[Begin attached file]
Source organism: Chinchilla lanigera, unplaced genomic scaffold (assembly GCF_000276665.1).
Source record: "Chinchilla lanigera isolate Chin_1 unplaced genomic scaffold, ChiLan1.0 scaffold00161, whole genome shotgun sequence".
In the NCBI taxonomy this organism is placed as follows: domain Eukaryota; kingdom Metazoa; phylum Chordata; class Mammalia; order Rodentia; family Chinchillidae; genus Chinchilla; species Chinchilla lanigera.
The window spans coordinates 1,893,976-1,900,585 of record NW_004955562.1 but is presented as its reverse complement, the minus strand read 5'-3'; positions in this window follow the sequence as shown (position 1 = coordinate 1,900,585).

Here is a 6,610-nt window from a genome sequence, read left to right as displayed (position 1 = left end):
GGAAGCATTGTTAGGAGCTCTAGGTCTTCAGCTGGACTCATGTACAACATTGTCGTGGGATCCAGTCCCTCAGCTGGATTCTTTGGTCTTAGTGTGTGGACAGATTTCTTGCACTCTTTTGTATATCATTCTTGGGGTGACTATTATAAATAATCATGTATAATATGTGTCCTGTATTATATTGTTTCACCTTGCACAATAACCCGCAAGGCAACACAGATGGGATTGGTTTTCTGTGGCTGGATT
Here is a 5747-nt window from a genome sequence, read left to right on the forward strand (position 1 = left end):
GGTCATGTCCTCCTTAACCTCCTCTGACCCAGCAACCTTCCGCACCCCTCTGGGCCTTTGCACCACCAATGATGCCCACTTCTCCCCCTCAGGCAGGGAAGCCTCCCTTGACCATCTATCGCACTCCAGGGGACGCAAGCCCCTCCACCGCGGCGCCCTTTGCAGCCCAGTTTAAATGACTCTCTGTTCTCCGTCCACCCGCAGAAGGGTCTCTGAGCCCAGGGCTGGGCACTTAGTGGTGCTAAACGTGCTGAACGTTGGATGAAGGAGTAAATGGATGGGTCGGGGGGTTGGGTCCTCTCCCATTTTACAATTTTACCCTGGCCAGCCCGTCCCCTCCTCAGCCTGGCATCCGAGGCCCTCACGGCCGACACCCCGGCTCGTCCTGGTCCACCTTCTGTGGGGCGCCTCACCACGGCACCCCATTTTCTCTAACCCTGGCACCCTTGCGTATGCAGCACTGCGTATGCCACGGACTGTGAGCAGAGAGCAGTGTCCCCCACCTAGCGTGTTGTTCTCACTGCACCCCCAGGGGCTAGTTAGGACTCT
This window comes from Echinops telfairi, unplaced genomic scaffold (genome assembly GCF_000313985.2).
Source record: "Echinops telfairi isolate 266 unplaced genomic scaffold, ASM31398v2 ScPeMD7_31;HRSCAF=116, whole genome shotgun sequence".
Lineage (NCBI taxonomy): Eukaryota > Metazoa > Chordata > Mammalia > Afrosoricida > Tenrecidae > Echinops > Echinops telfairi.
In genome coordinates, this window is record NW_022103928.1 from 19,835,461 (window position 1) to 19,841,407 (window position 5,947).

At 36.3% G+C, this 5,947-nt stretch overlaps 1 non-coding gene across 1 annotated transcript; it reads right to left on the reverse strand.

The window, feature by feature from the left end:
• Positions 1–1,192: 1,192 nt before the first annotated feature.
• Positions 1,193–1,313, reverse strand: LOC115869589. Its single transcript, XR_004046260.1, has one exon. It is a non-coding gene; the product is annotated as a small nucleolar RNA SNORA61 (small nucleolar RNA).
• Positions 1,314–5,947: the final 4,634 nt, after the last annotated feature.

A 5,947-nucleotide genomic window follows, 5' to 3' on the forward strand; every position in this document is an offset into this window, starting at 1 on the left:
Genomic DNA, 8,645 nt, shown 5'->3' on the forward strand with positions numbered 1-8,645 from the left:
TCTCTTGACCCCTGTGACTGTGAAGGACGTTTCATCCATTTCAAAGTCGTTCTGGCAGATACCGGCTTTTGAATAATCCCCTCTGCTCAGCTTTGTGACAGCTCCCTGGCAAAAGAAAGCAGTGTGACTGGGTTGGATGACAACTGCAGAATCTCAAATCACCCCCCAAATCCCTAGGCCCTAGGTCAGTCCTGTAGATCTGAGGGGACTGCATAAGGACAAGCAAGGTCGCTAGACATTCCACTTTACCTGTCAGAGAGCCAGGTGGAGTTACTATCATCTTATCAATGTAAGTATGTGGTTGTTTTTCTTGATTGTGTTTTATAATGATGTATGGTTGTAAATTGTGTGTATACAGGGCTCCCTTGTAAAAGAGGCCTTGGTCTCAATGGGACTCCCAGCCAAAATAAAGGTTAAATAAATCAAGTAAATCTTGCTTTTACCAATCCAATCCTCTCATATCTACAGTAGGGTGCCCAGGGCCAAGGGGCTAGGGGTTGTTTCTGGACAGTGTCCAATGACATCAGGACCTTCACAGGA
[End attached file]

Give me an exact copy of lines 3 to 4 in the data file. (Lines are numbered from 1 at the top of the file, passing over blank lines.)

In the NCBI taxonomy this organism is placed as follows: domain Eukaryota; kingdom Metazoa; phylum Chordata; class Mammalia; order Rodentia; family Chinchillidae; genus Chinchilla; species Chinchilla lanigera.
The window spans coordinates 1,893,976-1,900,585 of record NW_004955562.1 but is presented as its reverse complement, the minus strand read 5'-3'; positions in this window follow the sequence as shown (position 1 = coordinate 1,900,585).